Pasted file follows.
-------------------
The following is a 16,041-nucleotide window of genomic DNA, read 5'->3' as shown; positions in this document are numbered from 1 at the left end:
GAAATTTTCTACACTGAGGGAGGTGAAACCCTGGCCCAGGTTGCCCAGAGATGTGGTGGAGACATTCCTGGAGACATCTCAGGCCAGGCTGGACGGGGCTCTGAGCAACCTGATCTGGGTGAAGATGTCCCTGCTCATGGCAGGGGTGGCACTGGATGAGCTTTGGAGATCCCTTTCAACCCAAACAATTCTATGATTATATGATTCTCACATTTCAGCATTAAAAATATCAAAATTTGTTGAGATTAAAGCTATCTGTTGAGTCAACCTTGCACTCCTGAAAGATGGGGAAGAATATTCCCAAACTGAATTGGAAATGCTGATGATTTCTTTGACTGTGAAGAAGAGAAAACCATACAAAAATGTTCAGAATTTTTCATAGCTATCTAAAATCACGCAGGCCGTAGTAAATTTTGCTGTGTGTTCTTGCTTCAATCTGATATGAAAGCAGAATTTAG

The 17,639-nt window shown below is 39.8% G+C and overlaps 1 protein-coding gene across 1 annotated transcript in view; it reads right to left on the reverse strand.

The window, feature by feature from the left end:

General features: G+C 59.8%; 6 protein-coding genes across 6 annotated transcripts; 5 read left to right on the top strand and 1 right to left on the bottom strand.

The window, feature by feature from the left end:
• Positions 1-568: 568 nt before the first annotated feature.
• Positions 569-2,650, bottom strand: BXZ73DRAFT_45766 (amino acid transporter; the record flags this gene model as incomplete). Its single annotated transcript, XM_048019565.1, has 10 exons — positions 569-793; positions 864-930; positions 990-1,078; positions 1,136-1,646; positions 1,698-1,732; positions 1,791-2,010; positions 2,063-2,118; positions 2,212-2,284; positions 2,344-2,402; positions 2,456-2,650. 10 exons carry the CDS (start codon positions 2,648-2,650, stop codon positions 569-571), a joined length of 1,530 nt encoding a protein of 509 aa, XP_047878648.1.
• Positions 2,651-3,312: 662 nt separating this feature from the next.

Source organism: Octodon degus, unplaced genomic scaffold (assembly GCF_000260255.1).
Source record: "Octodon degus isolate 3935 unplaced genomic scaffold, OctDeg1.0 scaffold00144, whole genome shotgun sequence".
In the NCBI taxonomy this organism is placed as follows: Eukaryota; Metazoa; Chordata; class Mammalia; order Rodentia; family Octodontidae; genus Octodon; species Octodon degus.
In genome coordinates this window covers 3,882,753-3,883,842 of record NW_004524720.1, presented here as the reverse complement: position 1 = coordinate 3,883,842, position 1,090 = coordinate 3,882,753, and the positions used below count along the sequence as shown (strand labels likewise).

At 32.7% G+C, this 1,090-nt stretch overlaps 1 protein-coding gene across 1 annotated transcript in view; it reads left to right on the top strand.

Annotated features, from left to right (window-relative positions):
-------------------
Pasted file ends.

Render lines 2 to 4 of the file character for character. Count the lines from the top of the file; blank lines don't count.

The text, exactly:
GAAATTTTCTACACTGAGGGAGGTGAAACCCTGGCCCAGGTTGCCCAGAGATGTGGTGGAGACATTCCTGGAGACATCTCAGGCCAGGCTGGACGGGGCTCTGAGCAACCTGATCTGGGTGAAGATGTCCCTGCTCATGGCAGGGGTGGCACTGGATGAGCTTTGGAGATCCCTTTCAACCCAAACAATTCTATGATTATATGATTCTCACATTTCAGCATTAAAAATATCAAAATTTGTTGAGATTAAAGCTATCTGTTGAGTCAACCTTGCACTCCTGAAAGATGGGGAAGAATATTCCCAAACTGAATTGGAAATGCTGATGATTTCTTTGACTGTGAAGAAGAGAAAACCATACAAAAATGTTCAGAATTTTTCATAGCTATCTAAAATCACGCAGGCCGTAGTAAATTTTGCTGTGTGTTCTTGCTTCAATCTGATATGAAAGCAGAATTTAG

The 17,639-nt window shown below is 39.8% G+C and overlaps 1 protein-coding gene across 1 annotated transcript in view; it reads right to left on the reverse strand.

The window, feature by feature from the left end: